Reimbursement of Kinesiology Services - Receipts - Insurance

Can a Kin help clients get reimbursed for kinesiology services?

Kinesiologists work in many different settings and provide a variety of services. Legislation of health services differs from one province to another. The context in which you are providing services will help determine the type of documentation required and how invoices are prepared and submitted. 

This document’s primary use is to inform Kinesiologists (Kins) about receipts and reimbursement for their services. The CKA is not responsible for consequences and damages that may occur as an outcome of misinterpretation of this information. It is to be stressed that the goal is to guide Kins, not to provide them with detailed procedures, because the CKA does not want to interfere with provincial legislation. Interpretation of the legislation of health care professions and of insurance programs often depends on the particular circumstances. If Kins are having difficulty with interpretation, they should seek independent advice from their legal advisor and/or from their provincial kinesiology associations.

Who can issue receipts? 

Kinesiologist is a profession recognized under the National Occupational Classification (NOC) issued by Statistics Canada: 3144 - Other professional occupations in therapy and assessment

In Canada, Kinesiologists are legislated provincially. Since 2013, kinesiology in Ontario has been a regulated health profession with the establishment of the College of Kinesiology of Ontario (CKO). Similar proposals have been made in other jurisdictions and will soon be legislated in three other provinces.

For Kinesiologist in provinces other than Ontario, the profession is controlled by the Canadian Kinesiology Alliance and its partner provincial kinesiology associations.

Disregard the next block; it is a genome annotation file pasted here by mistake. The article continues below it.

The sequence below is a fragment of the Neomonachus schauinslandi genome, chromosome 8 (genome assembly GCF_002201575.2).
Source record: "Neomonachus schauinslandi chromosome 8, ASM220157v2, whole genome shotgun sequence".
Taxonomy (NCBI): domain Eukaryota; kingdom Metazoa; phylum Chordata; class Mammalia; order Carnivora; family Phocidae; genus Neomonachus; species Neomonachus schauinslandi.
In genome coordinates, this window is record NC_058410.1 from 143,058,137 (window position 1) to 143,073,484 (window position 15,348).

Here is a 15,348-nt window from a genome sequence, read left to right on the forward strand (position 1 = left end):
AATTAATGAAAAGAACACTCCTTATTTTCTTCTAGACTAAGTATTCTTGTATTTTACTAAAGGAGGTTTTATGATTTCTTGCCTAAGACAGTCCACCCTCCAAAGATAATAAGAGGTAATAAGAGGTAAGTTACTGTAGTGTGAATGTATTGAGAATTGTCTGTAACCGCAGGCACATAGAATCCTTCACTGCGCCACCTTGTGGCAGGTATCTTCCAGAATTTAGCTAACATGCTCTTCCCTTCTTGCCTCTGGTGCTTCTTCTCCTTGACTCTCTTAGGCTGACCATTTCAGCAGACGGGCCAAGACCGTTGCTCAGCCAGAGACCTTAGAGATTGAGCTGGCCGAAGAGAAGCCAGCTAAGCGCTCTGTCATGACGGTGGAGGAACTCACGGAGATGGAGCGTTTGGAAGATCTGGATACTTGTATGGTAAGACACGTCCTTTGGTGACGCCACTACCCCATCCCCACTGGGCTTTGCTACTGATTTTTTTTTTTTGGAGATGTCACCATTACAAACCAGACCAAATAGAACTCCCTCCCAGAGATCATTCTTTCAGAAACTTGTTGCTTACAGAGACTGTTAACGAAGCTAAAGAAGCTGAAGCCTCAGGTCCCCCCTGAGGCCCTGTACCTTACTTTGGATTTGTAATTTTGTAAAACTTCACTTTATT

In order to practise kinesiology in Canada and be allowed to issue receipts, Kinesiologists must comply with specific requirements:

  • Be a member in good standing of their provincial kinesiology association and the CKA (and the CKO, if applicable)
  • Own a professional insurance policy and a general insurance policy
  • Meet competencies and standards of the profession, and successfully pass a professional assessment (if applicable)
  • Respect a code of ethics
  • Complete continuing education standards every two or three years

What should my receipt include? 

Regardless of whether you are billing through a statutory system or billing clients directly, the principles of transparency and accuracy always apply. When billing clients directly, your invoices must, at a minimum, include

  • your name,
  • your registration number,
  • the date the service was provided,
  • the amount owing and paid, and
  • a description of the service.

Having your membership/affiliation/accreditation designation and registration number on the invoice is important for a client attempting to get the service covered by a third party insurer.

What to tell my clients to get reimbursed?

Although kinesiology services are not covered under provincial public health care systems, they are tax deductible (if they reach a certain minimum). Even in cases where a client does not have insurance coverage for kinesiology, you can tell them to retain all receipts for income tax purposes.

In some provinces, the following insurance companies offer policies covering kinesiology expenses (to date):

A growing body of evidence points to the direct link between physical health and workplace performance. Healthier employees come to work more often, take fewer sick days, work more effectively, and file fewer WSIB claims. Tell your client to ask their insurance company if kinesiology fees are refunded. If they are not, provide documentation and template letters (letter for clientletter for employer) so your client can urge their employer and/or insurance company to include kinesiology services in their insurance plan.


How does the Insurance Industry Work?

Watch this information webinar, a presentation by Joan Weir, director of health and disability policy for the Canadian Life and Health Insurance Association.

Health Insurance, Your Clients, and Protection of Your Practice